You should not create roles with permissions higher than that of the CloudAdmin Account. You can find further information of these permissions here.

If you do this, the only fix is to log a support call with VMware to resolve.

The Fix

VMware have a KB for this issue and how to delete the vCenter roles.

To resolve you use the vCenter Managed Objects Browser (MOB).

Note: When using the MOB to make changes, users will not be prompted for confirmation before making any changes, including removing roles. A custom role can not have privileges higher than the CloudGlobalAdmin role.

First to view all your existing roles in your browser go to;

  •  https://{VMC_VC_FQDN}/mob/?moid=AuthorizationManager&doPath=roleList

This will list all roles, and note the roleId for the role you want to remove.

To remove a role: Continue reading How to delete vCenter Roles in VMC

Interview with Nikola Pejkova – Technical Analyst & Community Manager @Veeam

For those of you who know or follow me, I’m delighted to be part of the Veeam Vanguard program, created to bring together some of the top individuals focused on technology and yes, the Veeam ecosystem to help guide Veeam with feedback and perspective.

But to be honest, for me it’s just a fantastic group of individuals who are experts in their various fields. They will bend over backwards to help and support you, and we all love to learn and share with the community. If you are involved with Veeam products in any way in your daily life/job role, I highly recommend you look into the program and apply if you feel like it suits you.


Moving onto this blog post, I’ve had the pleasure of interviewing Nikola Pejkova (twitter) from Veeam, Technical Analyst and Community Manager. Nikola has been the driving force behind the Veeam Vanguard program and events for the past few years.

So, let’s dive in!

Nikola, tell us a bit about yourself, and what led to you taking the role as the community manager for Veeam.

Thanks for having me, Dean! I live in Prague, beautiful capital of Czech Republic where Veeam have its offices. I’ve been working in IT industry for more than 6 years now and I’ve experienced different roles in corporates as well as in startups. This mix of experiences have been probably the right fit when Veeam was searching for a community manager and I’ve been searching for a role where I can build something valuable and long-term.

It's safe to say Nikola has made her mark working for Veeam
It’s safe to say Nikola joined Veeam with the goal of making her mark at the company and in the technology industry. And I think many will agree, she is doing just that.

So, the Veeam Vanguard community manager role was the perfect match! I’ve been impressed by Veeam’s history, maintenance, and development of their own software products and also the culture that is so far from the experience I gained in other worldwide corporate companies.  

Please can you define what community means to you? And what goals you had coming into this role?

Community is something like a secondary family when it’s treated in a good way. There are many kinds of communities out there, but specially in case of IT ones, they’re kind of a special case. As they are uniting literally people from all the world, they are incredibly diverse and let us overcome the physical distance through technologies we got available those days.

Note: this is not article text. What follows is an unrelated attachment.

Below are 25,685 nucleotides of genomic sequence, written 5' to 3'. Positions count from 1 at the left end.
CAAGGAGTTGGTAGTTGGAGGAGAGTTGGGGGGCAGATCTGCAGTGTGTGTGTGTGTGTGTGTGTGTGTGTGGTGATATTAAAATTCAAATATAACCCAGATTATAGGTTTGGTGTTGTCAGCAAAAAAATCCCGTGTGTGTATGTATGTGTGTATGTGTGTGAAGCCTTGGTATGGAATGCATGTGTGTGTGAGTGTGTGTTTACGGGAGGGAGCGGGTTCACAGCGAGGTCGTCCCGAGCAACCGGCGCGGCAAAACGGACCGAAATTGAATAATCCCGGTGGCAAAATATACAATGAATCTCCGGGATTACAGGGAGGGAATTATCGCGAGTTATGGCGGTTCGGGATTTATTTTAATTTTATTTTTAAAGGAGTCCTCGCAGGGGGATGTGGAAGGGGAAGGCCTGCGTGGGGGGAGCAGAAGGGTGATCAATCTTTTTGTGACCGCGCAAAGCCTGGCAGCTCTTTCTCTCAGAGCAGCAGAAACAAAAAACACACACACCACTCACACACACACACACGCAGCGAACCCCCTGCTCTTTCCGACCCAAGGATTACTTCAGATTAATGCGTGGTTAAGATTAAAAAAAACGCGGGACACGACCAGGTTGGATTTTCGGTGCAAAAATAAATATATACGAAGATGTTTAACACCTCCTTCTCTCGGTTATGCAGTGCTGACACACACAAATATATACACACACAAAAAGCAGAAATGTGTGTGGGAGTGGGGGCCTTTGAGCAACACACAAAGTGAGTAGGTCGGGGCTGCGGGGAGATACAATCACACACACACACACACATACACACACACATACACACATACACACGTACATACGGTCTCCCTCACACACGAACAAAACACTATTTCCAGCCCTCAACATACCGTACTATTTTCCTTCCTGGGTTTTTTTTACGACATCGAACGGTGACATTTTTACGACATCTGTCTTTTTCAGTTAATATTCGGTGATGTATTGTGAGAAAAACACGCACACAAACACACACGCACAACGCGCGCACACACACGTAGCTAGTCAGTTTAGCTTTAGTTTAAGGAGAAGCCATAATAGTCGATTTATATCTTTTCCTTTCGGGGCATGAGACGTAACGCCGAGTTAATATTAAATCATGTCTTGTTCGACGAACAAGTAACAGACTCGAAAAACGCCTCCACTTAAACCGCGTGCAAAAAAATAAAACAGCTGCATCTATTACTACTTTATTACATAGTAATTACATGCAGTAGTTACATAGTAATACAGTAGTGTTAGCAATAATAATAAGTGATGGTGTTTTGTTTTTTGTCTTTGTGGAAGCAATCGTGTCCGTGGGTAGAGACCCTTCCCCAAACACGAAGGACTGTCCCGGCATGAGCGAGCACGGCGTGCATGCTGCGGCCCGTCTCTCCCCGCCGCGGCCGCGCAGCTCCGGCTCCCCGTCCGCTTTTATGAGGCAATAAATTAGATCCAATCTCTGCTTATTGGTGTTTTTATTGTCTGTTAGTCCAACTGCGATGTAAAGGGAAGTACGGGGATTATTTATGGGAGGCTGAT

Nikola meeting Vanny the Veeam Vanguard mascot
Nikola meeting Vanny the Veeam Vanguard mascot

Power of the community comes from its members, who can share together their experiences, have conversations about issues they’re solving at the moment or just support each other in hard times. Another crucial role in the community success is having the company that has to offer not just great products, but also continuous and various ways of engagement that keep the community live and up-to-date with all the innovations that are coming so fast nowadays! It’s like a group of friends who are having the same passion, in our case,  saving and protecting the data with products that just work.  

What makes an excellent community program versus just a good community program?

In my opinion there’s a crucial management of the community that needs to be done in a way that members understand the purpose of being part of the community, what benefits they are getting from interactions with others and what is the added value that they take out of being a part of any community.

Since COVID, one of the regular weekly get togethers in the calendar is the Veeam Vanguard Social call.
Since COVID, one of the regular weekly get-together in the calendar is the Veeam Vanguard Social call.

I’d say that difference between excellent and just a good community program is a passion of its members – when the community program is managed in a great way, members are happy, passionate, willing to participate and do extra steps for the community. When you got an average one, it can fulfill its purpose as a platform for social interactions and sharing experiences, but members won’t be so proactive to dedicate their own time out for the community. 

Are there areas from other community programs you are looking to replicate or even avoid? Which activities to you think have lost their shine?

What I’d like to generally avoid is taking the community members as “anonymous” numbers without any personal touch. What is incredible on Veeam Vanguard community is that we know each other not just by name, in most cases also personally. We do care about Vanguards as a group of unique and very special and talented individuals, which I’d love to keep for the future, as it’s one of the aspects that differentiate our community from others. 

What’s been the highlights so far leading the community programs at Veeam?